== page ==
“The original idea came to us after a course in innovation at the University of Iceland. We wanted to use Iceland’s natural resources to create an export product,” says Johan Sindri Hansen. He and his childhood friend Ragnar Atli Tomasson grow wasabi in a high tech greenhouse in Egilsstadir, East Iceland, under the brand name Nordic Wasabi. Sindri, as he’s called, explains that few people eat authentic wasabi but rather a substitute of horseradish, mustard and food colouring. “After completing our studies we founded the company, found investors and started growing. We wanted to offer true wasabi, because it’s kind of like steak compared to sausagemeat.”
Wasabi originates from Japan where it grows naturally in mountainous regions along riverbanks, sheltered by tall trees. So cultivating wasabi in different climates is quite the challenge. After planting, it can take up to 18 months until it can be harvested. “The plant has not been domesticated much, unlike tomatoes and cucumbers, which have been cultivated for at least 200–300 years. We therefore have to imitate its natural environment, which is the hardest part,” Sindri explains.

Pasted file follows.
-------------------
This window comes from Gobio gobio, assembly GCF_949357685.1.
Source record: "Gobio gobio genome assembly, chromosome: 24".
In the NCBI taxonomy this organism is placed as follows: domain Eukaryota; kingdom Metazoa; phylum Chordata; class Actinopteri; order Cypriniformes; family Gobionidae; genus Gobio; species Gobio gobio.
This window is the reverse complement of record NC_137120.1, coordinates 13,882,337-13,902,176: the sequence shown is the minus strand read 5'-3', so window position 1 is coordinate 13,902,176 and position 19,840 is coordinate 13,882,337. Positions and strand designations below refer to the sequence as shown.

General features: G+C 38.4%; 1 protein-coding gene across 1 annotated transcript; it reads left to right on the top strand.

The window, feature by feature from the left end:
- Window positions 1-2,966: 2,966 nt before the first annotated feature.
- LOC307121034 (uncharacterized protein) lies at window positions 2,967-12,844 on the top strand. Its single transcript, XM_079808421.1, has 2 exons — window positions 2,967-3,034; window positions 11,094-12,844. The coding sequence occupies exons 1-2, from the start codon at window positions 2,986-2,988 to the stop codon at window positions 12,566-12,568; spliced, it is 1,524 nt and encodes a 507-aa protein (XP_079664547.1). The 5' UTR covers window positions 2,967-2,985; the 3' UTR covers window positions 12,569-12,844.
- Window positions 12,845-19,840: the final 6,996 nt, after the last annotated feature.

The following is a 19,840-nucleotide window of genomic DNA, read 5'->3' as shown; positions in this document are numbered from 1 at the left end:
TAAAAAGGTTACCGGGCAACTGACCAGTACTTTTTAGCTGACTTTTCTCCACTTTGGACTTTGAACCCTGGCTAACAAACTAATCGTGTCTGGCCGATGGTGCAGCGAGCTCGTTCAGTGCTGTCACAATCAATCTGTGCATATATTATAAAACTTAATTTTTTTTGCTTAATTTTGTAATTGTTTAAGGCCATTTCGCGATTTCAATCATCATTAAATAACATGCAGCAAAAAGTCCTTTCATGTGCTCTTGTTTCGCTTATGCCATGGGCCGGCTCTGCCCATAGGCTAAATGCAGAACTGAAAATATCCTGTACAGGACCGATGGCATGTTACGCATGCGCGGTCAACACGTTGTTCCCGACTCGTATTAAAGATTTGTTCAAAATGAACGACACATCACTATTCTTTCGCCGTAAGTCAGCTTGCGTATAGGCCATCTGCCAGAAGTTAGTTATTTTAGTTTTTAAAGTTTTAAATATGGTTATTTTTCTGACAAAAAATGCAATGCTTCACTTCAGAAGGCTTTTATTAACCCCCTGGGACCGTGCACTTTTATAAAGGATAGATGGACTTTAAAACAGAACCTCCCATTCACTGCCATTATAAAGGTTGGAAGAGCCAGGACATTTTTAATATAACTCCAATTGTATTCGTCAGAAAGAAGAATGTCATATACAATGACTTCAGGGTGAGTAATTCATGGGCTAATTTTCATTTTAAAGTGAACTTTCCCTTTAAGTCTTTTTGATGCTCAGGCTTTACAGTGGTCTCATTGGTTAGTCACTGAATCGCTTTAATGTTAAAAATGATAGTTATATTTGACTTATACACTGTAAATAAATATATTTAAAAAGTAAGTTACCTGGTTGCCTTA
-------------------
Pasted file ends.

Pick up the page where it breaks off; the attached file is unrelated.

According to a Japanese tradition, the stalk – which has a natural green colour – is grated on shark skin shortly before it’s served. The flavour starts fading approximately 20 minutes after the stalk has been turned to mush. The strong flavour certainly comes through, but then the heat becomes less dominant, leaving behind mild and earthy tones.
East Icelandic caterers have welcomed the new “local” herb. At Lake Hotel Egilsstadir I tasted wasabi ice cream, which may be considered an odd combination but something everyone should try. Austri Brewery makes a double IPA brewed with wasabi leaves, and the chefs at Nord Austur in Seydisfjordur and the bistro at Vok Baths serve fresh wasabi with their sushi. “Our future goal is to be leading in the export and sale of wasabi in Europe and North America and to make Egilsstadir the European wasabi capital. We could even rename it Wasabi-stadir!” Sindri jokes.
Text: Oli Finnsson. Photos: Nordic Wasabi